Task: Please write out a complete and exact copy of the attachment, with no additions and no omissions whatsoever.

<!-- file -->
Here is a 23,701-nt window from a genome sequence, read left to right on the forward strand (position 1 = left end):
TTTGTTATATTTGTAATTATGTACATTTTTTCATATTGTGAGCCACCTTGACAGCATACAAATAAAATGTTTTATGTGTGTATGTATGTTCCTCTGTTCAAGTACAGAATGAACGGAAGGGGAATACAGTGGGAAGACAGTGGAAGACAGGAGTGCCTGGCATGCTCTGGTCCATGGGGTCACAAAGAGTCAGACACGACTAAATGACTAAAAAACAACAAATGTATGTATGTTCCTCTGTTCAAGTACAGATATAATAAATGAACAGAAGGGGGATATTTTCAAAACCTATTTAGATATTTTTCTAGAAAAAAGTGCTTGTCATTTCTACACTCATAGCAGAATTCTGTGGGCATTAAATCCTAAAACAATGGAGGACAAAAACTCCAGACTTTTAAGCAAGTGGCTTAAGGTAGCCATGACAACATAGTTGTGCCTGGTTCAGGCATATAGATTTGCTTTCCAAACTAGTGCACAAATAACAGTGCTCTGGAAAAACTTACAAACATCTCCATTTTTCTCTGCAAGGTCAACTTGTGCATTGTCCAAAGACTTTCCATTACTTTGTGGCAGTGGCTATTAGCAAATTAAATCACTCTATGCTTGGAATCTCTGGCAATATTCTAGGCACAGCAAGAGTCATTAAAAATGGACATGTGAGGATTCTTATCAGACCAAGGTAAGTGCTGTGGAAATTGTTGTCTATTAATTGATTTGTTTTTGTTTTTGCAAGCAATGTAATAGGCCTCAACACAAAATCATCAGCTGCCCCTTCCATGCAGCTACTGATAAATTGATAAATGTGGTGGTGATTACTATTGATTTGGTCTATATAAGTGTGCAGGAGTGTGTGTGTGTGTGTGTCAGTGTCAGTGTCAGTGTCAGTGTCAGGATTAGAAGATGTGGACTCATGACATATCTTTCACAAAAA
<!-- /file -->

Here is a 23,701-nt window from a genome sequence, read left to right on the forward strand (position 1 = left end):
TTTGTTATATTTGTAATTATGTACATTTTTTCATATTGTGAGCCACCTTGACAGCATACAAATAAAATGTTTTATGTGTGTATGTATGTTCCTCTGTTCAAGTACAGAATGAACGGAAGGGGAATACAGTGGGAAGACAGTGGAAGACAGGAGTGCCTGGCATGCTCTGGTCCATGGGGTCACAAAGAGTCAGACACGACTAAATGACTAAAAAACAACAAATGTATGTATGTTCCTCTGTTCAAGTACAGATATAATAAATGAACAGAAGGGGGATATTTTCAAAACCTATTTAGATATTTTTCTAGAAAAAAGTGCTTGTCATTTCTACACTCATAGCAGAATTCTGTGGGCATTAAATCCTAAAACAATGGAGGACAAAAACTCCAGACTTTTAAGCAAGTGGCTTAAGGTAGCCATGACAACATAGTTGTGCCTGGTTCAGGCATATAGATTTGCTTTCCAAACTAGTGCACAAATAACAGTGCTCTGGAAAAACTTACAAACATCTCCATTTTTCTCTGCAAGGTCAACTTGTGCATTGTCCAAAGACTTTCCATTACTTTGTGGCAGTGGCTATTAGCAAATTAAATCACTCTATGCTTGGAATCTCTGGCAATATTCTAGGCACAGCAAGAGTCATTAAAAATGGACATGTGAGGATTCTTATCAGACCAAGGTAAGTGCTGTGGAAATTGTTGTCTATTAATTGATTTGTTTTTGTTTTTGCAAGCAATGTAATAGGCCTCAACACAAAATCATCAGCTGCCCCTTCCATGCAGCTACTGATAAATTGATAAATGTGGTGGTGATTACTATTGATTTGGTCTATATAAGTGTGCAGGAGTGTGTGTGTGTGTGTGTCAGTGTCAGTGTCAGTGTCAGTGTCAGGATTAGAAGATGTGGACTCATGACATATCTTTCACAAAAA